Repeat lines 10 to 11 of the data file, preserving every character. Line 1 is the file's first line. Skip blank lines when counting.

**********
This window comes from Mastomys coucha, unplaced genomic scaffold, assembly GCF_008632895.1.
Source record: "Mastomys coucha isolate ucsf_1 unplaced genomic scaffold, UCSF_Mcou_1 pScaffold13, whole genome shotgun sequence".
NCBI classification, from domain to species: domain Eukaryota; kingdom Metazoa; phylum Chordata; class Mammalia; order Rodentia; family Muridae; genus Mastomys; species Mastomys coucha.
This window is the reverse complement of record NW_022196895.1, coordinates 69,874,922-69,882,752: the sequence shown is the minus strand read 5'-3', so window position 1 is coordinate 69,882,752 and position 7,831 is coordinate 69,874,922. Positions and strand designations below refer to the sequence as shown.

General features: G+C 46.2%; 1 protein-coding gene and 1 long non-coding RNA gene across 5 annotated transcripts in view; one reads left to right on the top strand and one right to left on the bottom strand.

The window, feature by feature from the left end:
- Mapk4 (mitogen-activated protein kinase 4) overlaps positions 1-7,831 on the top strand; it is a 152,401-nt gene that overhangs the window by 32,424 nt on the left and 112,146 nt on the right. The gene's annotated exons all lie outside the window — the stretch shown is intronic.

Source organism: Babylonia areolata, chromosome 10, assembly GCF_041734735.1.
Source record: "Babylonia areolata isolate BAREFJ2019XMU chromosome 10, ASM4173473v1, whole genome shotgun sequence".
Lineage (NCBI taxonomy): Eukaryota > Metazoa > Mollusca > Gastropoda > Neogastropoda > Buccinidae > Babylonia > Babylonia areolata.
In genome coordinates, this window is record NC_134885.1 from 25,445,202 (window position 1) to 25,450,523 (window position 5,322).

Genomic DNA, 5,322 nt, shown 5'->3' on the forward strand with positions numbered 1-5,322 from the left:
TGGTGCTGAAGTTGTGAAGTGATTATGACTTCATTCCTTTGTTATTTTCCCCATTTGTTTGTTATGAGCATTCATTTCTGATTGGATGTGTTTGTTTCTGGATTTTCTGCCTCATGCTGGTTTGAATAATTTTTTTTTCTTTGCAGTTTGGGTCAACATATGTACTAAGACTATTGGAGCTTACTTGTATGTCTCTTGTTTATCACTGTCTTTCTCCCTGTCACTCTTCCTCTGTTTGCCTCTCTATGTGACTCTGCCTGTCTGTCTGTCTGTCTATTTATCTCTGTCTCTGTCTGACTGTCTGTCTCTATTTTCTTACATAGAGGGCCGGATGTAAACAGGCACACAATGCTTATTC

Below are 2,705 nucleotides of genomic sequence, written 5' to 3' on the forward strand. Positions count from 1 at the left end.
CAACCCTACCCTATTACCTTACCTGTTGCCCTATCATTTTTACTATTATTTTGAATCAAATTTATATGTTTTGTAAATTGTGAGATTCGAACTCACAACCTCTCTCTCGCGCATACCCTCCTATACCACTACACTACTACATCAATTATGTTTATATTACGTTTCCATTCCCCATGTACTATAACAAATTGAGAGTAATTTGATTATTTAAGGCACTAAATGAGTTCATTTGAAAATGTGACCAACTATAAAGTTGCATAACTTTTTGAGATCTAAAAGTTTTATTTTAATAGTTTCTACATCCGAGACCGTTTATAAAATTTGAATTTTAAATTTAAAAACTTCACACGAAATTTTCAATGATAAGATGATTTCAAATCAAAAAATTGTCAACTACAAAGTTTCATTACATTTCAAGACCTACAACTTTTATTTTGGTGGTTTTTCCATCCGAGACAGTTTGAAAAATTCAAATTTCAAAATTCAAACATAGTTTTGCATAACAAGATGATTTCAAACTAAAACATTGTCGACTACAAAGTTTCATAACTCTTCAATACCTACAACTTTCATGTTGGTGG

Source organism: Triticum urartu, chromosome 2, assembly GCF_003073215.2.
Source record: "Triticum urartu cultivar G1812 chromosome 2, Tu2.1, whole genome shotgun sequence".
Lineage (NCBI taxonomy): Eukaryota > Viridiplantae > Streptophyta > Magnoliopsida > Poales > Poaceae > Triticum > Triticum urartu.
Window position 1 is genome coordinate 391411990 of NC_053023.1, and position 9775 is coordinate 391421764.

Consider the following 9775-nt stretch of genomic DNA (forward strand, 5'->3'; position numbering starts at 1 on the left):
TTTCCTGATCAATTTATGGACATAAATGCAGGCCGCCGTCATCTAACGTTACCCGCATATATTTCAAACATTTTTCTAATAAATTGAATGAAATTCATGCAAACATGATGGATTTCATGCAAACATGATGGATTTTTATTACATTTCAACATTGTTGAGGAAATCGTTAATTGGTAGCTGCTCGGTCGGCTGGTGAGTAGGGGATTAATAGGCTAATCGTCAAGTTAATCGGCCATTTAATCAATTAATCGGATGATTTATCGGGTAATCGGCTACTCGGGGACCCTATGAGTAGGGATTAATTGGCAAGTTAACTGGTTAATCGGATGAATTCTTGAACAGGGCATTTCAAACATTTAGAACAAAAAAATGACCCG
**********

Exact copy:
Lineage (NCBI taxonomy): Eukaryota > Metazoa > Mollusca > Gastropoda > Neogastropoda > Buccinidae > Babylonia > Babylonia areolata.
In genome coordinates, this window is record NC_134885.1 from 25,445,202 (window position 1) to 25,450,523 (window position 5,322).